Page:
Question 7: Recent studies from the Global Footprint Network show that we demand ever more resources to live. Can economic and social equality help to make our society ecologically sustainable or rise in equality can increase the ecological footprint?
I’ll answer your question with some concrete evidence. Among the 25 richest countries in the world, those that have by far the largest ecological footprints, footprints are smallest in the most equitable of affluent countries (Japan) and largest in the most inequitable (USA). Even the poorest consume more in the most unequal of countries as they have to get in dent to get by, for instance to run a car. In more equitable affluent countries everyone tends to have a lower level of consumption, especially of carbon and hence generates less pollution. When the rich have less those just beneath them do not need as much to keep up.
Question 8: In your book, Unequal Health: The scandal of our times, you say: ‘separate insults have adverse effects on health, but in affluent countries one appears to matter most: inequality in income.’ Why inequality in income is so correlated to health inequality?
Infant mortality rates tend to be higher in countries of a similar level of average income but where inequalities are higher. Once simple reason is that more people are born poor in more unequal countries but it also matters that health inequalities are seen as less important in more unequal countries where they are often painted more as individual failings. There are other complex factors. In countries with high levels of income inequality it can be harder to persuade medical practitioners (who tend to be well paid) to live and work in areas where people have less. In more equitable affluent countries such areas are less distinct.
Question 9: In your book, All That is Solid: The Great Housing Disaster, you emphasize how it is becoming ever more difficult for the young to find a decent house. You do promote some interesting policies to solve the problem (and that indirectly foster the Economy). You say: ‘A land value tax is evolution, not revolution.’ Could you explain what you mean by that and how your proposals will function?
That book is about the UK. In the UK as the moment we have a housing crisis that is turning into a disaster. Housing prices in London are among the highest in the world. At the same time more and more property in central London is being left empty as it is seen as an investment simply ever rising in value for the rich to purchase. Outside of central London we have many tens of millions of bedrooms that are never used by anyone to sleep in because people hold on to large homes as they expect them to increase in value so they can pass on more money to their children to help them buy housing. As they hold on to property larger than they need they add to the housing shortage. If a land value tax were introduced, like the current council tax but carrying on to higher bands, then it would not be worth being buying property to leave empty, or holding on to homes far larger than they needed after their children had left home. Housing prices should begin to fall slightly; at that point the tax would be set at the value needed to reduce UK housing costs toward European norms.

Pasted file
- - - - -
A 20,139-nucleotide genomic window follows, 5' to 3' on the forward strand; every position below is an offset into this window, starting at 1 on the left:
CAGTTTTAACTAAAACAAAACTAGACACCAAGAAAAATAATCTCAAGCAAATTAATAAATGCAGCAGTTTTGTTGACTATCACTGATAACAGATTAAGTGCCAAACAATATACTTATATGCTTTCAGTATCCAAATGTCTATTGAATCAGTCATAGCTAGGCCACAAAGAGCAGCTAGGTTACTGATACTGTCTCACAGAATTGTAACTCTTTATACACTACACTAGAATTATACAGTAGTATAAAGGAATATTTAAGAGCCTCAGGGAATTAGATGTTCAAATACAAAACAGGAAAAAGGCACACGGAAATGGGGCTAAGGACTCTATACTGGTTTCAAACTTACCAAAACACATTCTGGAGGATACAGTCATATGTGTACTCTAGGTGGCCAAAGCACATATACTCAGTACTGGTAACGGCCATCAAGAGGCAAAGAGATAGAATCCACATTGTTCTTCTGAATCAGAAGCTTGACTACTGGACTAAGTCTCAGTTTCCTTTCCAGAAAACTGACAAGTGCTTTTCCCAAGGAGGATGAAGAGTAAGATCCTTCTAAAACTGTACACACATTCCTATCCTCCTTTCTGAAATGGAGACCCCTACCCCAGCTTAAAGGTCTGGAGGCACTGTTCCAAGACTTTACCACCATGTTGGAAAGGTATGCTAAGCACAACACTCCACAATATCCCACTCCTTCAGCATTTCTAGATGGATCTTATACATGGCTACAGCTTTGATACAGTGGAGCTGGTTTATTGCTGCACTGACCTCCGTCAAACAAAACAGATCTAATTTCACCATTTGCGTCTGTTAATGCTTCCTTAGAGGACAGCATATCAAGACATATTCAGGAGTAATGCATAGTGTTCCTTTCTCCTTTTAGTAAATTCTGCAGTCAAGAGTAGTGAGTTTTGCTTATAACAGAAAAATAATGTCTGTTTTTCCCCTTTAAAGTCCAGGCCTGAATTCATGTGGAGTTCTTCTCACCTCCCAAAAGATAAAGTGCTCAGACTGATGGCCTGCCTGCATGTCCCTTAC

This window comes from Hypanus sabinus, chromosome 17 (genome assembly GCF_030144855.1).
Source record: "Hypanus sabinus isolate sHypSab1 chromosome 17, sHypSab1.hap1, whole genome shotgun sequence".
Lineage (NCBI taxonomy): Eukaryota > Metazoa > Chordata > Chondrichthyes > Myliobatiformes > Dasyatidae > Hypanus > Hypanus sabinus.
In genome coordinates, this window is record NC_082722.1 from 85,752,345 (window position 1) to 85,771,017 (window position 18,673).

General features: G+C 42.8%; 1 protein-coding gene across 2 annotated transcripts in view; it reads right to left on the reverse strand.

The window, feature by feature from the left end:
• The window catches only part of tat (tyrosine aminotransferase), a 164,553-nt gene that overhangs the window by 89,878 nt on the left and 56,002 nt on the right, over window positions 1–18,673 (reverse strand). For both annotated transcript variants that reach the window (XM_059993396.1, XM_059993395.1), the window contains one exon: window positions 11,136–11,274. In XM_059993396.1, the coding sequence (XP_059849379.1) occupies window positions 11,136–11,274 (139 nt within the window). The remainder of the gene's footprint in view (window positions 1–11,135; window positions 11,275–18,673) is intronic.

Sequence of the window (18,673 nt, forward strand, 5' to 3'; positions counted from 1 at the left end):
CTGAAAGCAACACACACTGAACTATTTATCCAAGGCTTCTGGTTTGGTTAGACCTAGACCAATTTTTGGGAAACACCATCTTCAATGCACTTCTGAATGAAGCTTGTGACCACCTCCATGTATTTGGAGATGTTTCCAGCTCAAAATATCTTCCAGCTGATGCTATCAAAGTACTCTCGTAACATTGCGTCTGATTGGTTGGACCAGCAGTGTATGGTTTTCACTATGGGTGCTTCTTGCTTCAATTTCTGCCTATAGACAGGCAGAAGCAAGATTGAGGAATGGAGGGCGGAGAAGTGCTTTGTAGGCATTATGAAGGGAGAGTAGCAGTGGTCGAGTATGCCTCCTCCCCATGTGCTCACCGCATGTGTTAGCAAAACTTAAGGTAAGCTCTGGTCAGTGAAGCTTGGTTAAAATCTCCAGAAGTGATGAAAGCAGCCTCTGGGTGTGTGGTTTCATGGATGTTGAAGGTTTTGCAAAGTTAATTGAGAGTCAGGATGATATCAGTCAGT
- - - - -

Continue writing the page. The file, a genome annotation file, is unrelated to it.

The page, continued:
Question 10: Population: according to the most accurate estimates by the United Nations, by 2100 global population will rich 10 billion inhabitants. Many see this as a big threat to social and ecological sustainability. In your book ‘Population 10 Billion,’ you have a more optimistic view. Can you explain what are the key points in your book?
The key point to realize is that the majority of the rise to 10 billion people is caused by people living longer, not by more people being born. There will simply be more of us around at anyone time, not many more of us in total. Birth rates have been falling since 1968. We had the most babies in the world in 1990; by about 2100 (probably before) the number of people on the planet should start to reduce for the first time since the ‘Black Death*’ without the reason being pandemic, war, pestilence or famine. I am optimistic because the decline in our fertility was not the result of central decision making, but billions of personal decisions being made to have fewer children.
* The Black Death was one of the most devastating pandemics in human history, resulting in the deaths of an estimated 75 to 200 million people and peaking in Europe in the years 1346–53. The pathogen responsible was the Yersinia pestis bacterium, probably causing several forms of plague
Question 11: Coming back to your most recent book, Inequality and the 1%, you introduce the concept of ‘Slow Revolution’ against the concentrated wealth of the top 1%. What is ‘Slow Revolution?’
A slow revolution is what happens when everything changes, but it doesn’t change quickly. Revolution means the turning of the wheel. When it comes to inequality most of the richest nations on earth had become as unequal as they had even been by 1913, the year in which the Titanic sank on its voyage between the UK and USA. However, a slow revolution had begun then which means that by the 1960s, just a human lifetime later most of those countries had seen rates of equality rise to levels never seen before. Fifty years might sound like a long time, but it is a very short time to go between such extremes and it was partly prompted by actual revolutions (in Russia and Ireland). Since the 1960s different countries have travelling in different economic directions. Some have managed to maintain high rates of equality such as in Scandinavia, Germany, Japan and Korea. Others have seen a slow revolution towards becoming ever more unequal led by the USA, Portugal, UK, Canada, Australia, Israel, Singapore and New Zealand. This latter group now consists of some of the most economically inequitable of all the rich countries of the world. It is very unlikely that high rates of inequality will be sustainable in these places for another generation to come.